Many of these prints are from the Four Patch and Friends quilt I tried to make some time ago. I still love the rose and green combination, so I pulled more fabrics for the bargello. With this method you make strip sets.
Then you bring the last strip around to the first and sew it into a tube. After you've cut it into strips, you pick out one seam from each, off setting the color so after it's pieced, the color moves diagonally. See Bonnie Hunter's site for a better description.
Bordered and layered for quilting.
It was quick and fun. I'm usually pretty 'matchy-matchy', so letting the colors of the bargello be random was both a challenge and a lark.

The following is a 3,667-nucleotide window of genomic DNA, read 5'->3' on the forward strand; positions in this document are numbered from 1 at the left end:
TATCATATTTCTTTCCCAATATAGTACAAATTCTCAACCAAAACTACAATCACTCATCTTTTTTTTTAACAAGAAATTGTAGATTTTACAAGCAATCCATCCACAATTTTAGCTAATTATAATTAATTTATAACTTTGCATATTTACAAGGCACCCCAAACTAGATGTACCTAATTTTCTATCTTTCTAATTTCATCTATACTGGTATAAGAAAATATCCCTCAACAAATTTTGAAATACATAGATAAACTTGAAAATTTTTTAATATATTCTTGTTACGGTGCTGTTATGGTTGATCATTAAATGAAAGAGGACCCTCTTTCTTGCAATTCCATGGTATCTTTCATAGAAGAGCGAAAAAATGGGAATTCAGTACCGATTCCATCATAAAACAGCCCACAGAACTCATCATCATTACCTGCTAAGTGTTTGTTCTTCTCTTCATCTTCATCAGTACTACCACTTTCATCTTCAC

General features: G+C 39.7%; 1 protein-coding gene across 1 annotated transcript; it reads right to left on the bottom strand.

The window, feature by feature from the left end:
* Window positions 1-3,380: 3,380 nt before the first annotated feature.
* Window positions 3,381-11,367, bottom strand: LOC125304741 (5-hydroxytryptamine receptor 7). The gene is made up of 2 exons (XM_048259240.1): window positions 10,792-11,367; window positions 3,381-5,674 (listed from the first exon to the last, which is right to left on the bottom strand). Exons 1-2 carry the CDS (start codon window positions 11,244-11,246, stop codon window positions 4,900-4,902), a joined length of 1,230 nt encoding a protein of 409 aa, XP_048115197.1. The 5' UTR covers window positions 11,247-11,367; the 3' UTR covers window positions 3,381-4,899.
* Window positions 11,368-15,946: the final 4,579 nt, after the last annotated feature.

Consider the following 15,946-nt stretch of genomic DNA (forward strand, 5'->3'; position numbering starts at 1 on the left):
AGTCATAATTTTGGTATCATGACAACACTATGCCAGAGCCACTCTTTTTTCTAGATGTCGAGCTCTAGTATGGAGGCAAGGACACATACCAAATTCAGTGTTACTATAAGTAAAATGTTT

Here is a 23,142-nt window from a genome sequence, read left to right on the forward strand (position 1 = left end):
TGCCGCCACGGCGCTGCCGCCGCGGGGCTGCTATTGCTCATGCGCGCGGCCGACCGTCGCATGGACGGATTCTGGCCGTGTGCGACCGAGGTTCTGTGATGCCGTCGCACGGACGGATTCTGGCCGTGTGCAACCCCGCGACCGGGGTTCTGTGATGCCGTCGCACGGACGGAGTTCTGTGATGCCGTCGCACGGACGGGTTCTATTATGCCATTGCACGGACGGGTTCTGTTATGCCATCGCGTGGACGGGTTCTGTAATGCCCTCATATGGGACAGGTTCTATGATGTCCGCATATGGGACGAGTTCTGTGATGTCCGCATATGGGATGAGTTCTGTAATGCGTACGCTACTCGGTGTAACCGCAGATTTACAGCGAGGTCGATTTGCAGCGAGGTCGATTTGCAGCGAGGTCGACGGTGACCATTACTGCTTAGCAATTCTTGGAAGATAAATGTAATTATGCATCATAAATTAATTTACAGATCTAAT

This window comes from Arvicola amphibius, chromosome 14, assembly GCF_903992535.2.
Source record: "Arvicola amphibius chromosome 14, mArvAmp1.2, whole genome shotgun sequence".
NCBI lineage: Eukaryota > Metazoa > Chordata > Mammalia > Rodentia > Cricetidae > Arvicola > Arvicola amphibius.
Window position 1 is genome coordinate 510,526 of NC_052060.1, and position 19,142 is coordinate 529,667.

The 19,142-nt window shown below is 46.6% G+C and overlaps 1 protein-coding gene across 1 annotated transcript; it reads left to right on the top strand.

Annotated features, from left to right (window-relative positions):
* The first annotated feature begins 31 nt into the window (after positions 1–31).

I enjoyed learning Portuguese knitting while finishing this towel. I kept putting it down while I charged into other projects, so the fun of learning a new skill breathed life back into it. Anything to get it done!
I made it longer than the first one and like it better as a result. But this one is ramie/cotton, instead of linen/cotton. Maybe that's why it stretches sooo much when hanging on the towel bar. But it's soft and absorbent and nice to use, so I don't mind its wonky-ness.
I often find quality wool sweaters at thrift stores for reclaiming.
Some of them are my size and work well as they are. This one by Eddie Bauer is soft
and squishy lamb's wool but the color is too blah.
I've heard you can garment-dye wool, so I decided to give it a try. I